In most statically typed languages, each expression has an intrinsic type. E.g. in Java,
3 is an int,
3.0 is a double,
3+3.0 is also a double. Types do not depend on the context of the expression.
However, in the CSS type system described in the spec, some expressions have a type depending on the context. For example, the
red token can be a
<custom-ident>, or an
<attr-name>, depending on the context in which it is used.
I want to build a type system for a CSS-based programming langauge. In this type system, I want to use a typing strategy that does not go from the bottom up (starting from the leaves in the AST), but top down (starting from the root of the AST).
For example, when the compiler needs to derive that the
linear(red, yellow) expression inhabits the
<bg-image> type, it would do the following derivation:
we want to derive that linear(red, yellow) :: <bg-image> <bg-image> is defined as <url> | linear(<color>, <color>), so linear(red, yellow) :: <url> | linear(<color>, <color>) let us try the second branch linear(red, yellow) :: linear(<color>, <color>) let us check sub-expressions red :: <color> yellow :: <color> everything fine, OK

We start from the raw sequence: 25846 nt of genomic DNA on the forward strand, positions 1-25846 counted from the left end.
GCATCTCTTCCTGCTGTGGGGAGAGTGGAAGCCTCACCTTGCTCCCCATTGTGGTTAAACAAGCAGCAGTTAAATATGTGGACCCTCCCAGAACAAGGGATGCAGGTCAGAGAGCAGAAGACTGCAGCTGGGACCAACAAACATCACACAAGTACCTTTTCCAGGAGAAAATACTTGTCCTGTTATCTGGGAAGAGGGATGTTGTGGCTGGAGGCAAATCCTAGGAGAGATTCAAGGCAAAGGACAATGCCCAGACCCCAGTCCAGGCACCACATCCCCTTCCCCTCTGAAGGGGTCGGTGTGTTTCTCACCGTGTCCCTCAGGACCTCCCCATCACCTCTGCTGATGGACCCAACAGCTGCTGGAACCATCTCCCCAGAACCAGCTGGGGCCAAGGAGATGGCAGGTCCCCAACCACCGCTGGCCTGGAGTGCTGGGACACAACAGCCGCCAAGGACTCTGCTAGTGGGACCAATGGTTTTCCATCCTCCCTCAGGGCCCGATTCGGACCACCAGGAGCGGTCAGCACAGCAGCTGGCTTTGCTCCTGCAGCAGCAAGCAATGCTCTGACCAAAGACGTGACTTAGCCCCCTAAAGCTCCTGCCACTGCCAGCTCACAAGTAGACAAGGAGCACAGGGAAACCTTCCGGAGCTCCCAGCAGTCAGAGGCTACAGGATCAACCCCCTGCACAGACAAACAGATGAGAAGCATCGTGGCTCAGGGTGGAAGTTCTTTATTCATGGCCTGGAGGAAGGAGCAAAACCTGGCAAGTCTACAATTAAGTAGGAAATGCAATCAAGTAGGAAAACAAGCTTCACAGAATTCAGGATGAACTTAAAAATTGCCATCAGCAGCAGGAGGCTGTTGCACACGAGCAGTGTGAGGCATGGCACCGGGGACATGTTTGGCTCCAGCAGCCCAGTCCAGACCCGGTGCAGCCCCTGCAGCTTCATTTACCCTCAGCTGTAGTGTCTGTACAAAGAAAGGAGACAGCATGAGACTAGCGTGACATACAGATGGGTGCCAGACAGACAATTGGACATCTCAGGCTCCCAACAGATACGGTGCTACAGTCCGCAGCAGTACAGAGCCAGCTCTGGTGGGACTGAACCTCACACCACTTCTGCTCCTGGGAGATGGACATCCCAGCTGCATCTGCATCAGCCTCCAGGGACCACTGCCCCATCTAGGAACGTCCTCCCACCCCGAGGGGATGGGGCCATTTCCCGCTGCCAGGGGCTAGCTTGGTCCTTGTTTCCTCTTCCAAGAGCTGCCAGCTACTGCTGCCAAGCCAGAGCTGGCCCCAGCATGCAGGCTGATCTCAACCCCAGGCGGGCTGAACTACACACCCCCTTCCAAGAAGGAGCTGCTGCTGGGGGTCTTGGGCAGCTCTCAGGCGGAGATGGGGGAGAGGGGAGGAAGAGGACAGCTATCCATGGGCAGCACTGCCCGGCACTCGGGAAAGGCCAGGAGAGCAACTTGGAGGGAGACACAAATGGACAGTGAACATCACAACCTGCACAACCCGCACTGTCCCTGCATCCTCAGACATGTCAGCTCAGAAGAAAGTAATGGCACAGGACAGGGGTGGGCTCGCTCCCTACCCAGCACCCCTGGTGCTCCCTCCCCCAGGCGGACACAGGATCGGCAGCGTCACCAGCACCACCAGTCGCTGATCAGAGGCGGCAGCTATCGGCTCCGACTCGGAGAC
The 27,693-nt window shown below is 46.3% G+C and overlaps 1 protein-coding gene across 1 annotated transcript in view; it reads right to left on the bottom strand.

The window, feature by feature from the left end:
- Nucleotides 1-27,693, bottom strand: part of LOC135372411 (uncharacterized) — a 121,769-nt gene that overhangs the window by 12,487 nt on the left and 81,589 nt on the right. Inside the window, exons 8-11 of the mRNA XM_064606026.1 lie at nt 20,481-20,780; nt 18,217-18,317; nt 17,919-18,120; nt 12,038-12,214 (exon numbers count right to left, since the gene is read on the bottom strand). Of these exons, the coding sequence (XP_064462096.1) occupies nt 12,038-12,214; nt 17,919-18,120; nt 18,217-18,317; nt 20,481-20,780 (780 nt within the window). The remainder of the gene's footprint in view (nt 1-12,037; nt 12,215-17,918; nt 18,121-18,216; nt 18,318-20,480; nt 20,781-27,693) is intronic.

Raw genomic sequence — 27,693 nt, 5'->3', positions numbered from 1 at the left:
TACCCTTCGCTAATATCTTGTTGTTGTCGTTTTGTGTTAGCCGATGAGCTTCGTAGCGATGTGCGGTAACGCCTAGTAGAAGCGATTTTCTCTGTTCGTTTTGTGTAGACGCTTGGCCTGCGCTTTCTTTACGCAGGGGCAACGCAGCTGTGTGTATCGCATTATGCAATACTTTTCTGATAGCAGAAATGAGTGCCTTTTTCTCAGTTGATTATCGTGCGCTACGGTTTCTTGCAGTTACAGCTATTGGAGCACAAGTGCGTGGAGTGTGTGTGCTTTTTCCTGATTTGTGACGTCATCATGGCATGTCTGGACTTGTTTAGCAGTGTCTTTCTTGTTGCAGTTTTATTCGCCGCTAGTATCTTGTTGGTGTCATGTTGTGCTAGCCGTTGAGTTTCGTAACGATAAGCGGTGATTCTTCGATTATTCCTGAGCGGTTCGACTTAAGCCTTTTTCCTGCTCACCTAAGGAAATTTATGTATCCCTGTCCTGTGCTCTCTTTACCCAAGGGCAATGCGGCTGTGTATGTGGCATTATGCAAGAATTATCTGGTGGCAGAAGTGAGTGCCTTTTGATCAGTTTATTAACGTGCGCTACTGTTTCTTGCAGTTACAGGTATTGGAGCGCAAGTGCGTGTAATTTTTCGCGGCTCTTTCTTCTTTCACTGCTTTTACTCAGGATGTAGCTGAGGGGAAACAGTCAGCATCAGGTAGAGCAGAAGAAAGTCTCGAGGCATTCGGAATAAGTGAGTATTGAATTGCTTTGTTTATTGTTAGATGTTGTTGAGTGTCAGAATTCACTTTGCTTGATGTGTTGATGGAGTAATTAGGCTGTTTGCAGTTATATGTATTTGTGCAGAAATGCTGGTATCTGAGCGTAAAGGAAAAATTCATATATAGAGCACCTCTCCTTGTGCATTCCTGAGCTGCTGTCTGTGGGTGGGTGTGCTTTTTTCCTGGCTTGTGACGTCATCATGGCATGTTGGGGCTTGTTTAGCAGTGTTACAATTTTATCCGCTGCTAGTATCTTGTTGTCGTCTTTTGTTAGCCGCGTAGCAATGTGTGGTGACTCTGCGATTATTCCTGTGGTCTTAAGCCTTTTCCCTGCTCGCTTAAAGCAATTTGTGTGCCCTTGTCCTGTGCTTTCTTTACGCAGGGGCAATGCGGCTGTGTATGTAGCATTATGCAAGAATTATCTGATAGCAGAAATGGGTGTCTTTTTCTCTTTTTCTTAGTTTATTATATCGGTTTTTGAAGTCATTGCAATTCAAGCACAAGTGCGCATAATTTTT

Can you point me to scholarly articles where this kind of typing strategy is discussed?
P.s. I don't know of other languages where a type of the expression depends on the context, except for Perl. In Perl,
("a","b") can be interpreted as either a list or an integer (its length), depending on the context:
print ("a","b") # => ab print 0+("a","b") # => 2